NEWCOMERS MAKING WAVES

Superiority Burger, New York
Brooks Headley’s journey from James Beard Award–winning pastry chef at Del Posto to darling of the new vegetarian vernacular began with a philosophical dilemma. “I’ve always had a moral quandary with fine dining restaurants—that they aren't for everyone,” he says. “Some people just won’t or can’t spend that much money on food. I wanted to figure out a way to use volume as an advantage, so that I could sell a lot of high-quality food for cheap.” Headley’s quinoa veggie burgers, topped with Muenster cheese, pickles and iceberg lettuce, rattled the masses when he began offering them at pop-ups in 2014; by the time he opened his own storefront this past June, Superiority Burger had enough grapevine credibility to become an instant hit. Headley says the experience of cooking in a four-star restaurant actually isn’t all that different from prepping food in a 300-square-foot space in the East Village. The food is just as intentional and thoughtful, he says, “we just aren’t making stuff that goes on big, fancy china—it goes into paper boats, in smaller portions. The whole idea is that everything should be impactful.” In addition to the burgers, Headley and his team devise sides, lots of daily specials—like a castelfranco salad with charred-lemon vinaigrette—and, naturally for a pastry chef, a solid lineup of gelati and sorbets. superiorityburger.com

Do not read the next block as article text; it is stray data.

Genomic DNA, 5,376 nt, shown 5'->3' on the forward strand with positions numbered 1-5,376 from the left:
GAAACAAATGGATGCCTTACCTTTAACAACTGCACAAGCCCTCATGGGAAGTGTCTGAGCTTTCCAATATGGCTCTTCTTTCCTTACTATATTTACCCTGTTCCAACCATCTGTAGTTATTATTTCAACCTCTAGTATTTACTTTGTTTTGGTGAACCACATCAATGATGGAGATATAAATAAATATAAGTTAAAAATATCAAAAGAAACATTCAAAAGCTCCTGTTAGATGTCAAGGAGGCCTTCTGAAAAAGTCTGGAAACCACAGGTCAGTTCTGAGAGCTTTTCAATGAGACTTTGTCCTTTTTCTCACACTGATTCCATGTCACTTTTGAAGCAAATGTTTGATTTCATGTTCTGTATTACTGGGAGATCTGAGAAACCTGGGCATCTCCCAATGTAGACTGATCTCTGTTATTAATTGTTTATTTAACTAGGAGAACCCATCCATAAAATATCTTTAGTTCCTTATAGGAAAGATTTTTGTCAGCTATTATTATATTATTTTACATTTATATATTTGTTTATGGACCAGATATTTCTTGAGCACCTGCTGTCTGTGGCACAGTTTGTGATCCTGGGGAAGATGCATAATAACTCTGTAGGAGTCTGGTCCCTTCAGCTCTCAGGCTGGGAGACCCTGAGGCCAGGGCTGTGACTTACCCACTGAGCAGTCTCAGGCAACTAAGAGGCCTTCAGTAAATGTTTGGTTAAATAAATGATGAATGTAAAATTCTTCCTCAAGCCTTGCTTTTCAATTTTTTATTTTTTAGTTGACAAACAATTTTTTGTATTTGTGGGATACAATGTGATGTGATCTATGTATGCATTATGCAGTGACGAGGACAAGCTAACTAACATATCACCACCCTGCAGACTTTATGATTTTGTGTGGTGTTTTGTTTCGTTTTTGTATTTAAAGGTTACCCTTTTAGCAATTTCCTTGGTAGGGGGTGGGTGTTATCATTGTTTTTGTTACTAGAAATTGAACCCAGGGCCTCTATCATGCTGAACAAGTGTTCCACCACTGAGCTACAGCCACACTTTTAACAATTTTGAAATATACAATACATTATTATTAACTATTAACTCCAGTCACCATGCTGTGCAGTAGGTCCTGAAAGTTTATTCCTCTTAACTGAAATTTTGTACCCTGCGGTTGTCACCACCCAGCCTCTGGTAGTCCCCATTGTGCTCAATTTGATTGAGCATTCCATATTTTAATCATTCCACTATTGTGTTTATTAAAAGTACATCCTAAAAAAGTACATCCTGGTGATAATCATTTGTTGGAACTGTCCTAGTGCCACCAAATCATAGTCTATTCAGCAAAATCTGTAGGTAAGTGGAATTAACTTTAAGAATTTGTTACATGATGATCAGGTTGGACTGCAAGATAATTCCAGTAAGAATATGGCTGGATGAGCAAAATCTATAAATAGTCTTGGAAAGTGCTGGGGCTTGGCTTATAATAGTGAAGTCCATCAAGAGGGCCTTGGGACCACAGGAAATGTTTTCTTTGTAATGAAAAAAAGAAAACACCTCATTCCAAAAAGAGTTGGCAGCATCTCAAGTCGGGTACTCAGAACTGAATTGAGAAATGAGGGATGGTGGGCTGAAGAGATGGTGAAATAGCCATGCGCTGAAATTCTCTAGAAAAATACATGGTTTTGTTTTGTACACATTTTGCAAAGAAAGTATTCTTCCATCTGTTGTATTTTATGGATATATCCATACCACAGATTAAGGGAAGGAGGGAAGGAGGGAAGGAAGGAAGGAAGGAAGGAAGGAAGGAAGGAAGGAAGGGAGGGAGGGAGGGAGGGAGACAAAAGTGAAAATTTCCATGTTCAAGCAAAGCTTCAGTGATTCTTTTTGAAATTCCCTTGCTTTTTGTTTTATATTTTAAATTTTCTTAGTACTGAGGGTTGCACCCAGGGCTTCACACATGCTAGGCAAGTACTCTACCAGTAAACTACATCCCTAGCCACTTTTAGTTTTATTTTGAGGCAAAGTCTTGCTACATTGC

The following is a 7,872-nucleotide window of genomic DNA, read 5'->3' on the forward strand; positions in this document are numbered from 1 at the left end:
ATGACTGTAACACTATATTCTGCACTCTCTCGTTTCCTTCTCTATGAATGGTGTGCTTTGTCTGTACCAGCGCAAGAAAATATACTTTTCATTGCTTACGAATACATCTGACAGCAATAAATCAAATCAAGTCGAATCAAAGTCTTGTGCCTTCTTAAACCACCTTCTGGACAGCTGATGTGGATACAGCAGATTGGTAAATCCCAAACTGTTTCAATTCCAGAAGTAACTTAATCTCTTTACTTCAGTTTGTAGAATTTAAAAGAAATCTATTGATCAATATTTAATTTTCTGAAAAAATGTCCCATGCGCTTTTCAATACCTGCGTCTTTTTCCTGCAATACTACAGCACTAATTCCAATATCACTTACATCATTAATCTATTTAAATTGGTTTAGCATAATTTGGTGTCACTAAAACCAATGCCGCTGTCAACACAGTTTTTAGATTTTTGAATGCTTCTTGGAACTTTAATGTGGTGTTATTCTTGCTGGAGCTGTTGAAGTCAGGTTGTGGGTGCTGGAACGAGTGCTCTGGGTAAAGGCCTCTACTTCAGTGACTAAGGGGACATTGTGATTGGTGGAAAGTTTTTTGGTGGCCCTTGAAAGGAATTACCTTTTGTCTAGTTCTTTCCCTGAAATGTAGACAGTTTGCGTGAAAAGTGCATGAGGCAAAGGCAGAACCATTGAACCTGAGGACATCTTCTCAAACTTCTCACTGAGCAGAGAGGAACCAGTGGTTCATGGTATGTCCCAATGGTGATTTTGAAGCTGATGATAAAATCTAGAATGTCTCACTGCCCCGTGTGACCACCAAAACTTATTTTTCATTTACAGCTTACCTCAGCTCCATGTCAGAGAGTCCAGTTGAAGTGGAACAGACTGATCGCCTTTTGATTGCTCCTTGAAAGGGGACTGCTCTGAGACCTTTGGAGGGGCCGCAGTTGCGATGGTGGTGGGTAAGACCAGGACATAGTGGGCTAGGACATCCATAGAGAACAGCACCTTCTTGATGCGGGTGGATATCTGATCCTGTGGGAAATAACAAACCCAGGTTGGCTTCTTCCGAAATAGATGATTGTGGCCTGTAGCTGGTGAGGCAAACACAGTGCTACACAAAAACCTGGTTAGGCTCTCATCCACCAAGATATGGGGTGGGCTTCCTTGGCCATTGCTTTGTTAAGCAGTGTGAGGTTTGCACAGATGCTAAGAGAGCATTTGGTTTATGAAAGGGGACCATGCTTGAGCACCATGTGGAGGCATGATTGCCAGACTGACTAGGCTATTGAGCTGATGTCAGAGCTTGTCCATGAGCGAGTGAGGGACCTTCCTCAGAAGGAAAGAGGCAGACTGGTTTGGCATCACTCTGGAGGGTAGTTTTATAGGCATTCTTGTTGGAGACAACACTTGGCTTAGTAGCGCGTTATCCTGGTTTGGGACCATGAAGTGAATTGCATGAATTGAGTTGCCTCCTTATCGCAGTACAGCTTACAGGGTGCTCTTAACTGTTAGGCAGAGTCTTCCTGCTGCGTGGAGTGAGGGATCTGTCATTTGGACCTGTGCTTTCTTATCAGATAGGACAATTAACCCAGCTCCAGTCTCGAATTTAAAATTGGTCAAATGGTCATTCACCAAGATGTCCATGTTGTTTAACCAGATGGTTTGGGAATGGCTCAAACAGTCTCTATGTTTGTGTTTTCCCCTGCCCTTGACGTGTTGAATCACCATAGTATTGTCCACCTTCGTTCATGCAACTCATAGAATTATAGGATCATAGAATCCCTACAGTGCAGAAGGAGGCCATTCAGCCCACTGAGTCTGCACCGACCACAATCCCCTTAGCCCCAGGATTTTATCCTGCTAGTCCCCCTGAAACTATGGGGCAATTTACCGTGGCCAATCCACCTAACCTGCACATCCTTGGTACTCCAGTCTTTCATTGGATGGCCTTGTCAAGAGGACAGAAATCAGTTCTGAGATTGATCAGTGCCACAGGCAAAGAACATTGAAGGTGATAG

Madcapra, Los Angeles
Chefs Sara Kramer and Sarah Hymanson moved the needle with their exceptional Middle Eastern fare at Brooklyn’s Glasserie before heading west together to open this falafel outfit in LA’s Grand Central Market. “Falafel is a street food that hasn't been explored that much,” says Kramer. “We wanted to update it, provide more options, push forward the idea that falafel can be contemporary, interesting and delicious without being traditional.” Reconfiguring their restaurant kitchen instincts to work in a fast-casual context resulted in some cool innovations. The square chickpea-and-fava-bean patties—Instagram sensations in their own right—are prepped with a meat grinder, then pressed into sheet pans, cut and frozen so that the chefs can easily break them apart and fry to order. But otherwise, Kramer and Hymanson keep things pretty simple: Just four falafel sandwiches named for their primary colors (“green” is topped with cilantro and mint; “orange” features shredded carrots) and wrapped up in grilled flatbread. madcapra.com

Ramen Hood, Los Angeles